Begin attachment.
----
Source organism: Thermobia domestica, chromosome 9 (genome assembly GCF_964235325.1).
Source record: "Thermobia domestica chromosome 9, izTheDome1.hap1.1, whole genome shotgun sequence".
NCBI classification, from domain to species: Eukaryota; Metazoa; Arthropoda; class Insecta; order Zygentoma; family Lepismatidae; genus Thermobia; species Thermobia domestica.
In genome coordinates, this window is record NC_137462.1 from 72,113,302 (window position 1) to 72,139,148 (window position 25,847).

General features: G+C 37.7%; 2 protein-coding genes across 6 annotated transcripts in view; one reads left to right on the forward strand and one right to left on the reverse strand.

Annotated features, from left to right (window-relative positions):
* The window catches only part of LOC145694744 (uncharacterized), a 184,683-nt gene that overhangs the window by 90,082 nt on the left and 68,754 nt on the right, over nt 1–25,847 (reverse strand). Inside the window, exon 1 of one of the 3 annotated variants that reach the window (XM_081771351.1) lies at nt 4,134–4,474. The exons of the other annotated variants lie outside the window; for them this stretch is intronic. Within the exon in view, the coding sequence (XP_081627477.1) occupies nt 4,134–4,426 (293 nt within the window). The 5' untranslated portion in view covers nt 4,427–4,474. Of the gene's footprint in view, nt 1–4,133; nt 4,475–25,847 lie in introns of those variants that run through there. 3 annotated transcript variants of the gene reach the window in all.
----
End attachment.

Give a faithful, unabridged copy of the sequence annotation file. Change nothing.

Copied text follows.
Source organism: Thermobia domestica, chromosome 9 (genome assembly GCF_964235325.1).
Source record: "Thermobia domestica chromosome 9, izTheDome1.hap1.1, whole genome shotgun sequence".
NCBI classification, from domain to species: Eukaryota; Metazoa; Arthropoda; class Insecta; order Zygentoma; family Lepismatidae; genus Thermobia; species Thermobia domestica.
In genome coordinates, this window is record NC_137462.1 from 72,113,302 (window position 1) to 72,139,148 (window position 25,847).

General features: G+C 37.7%; 2 protein-coding genes across 6 annotated transcripts in view; one reads left to right on the forward strand and one right to left on the reverse strand.

Annotated features, from left to right (window-relative positions):
* The window catches only part of LOC145694744 (uncharacterized), a 184,683-nt gene that overhangs the window by 90,082 nt on the left and 68,754 nt on the right, over nt 1–25,847 (reverse strand). Inside the window, exon 1 of one of the 3 annotated variants that reach the window (XM_081771351.1) lies at nt 4,134–4,474. The exons of the other annotated variants lie outside the window; for them this stretch is intronic. Within the exon in view, the coding sequence (XP_081627477.1) occupies nt 4,134–4,426 (293 nt within the window). The 5' untranslated portion in view covers nt 4,427–4,474. Of the gene's footprint in view, nt 1–4,133; nt 4,475–25,847 lie in introns of those variants that run through there. 3 annotated transcript variants of the gene reach the window in all.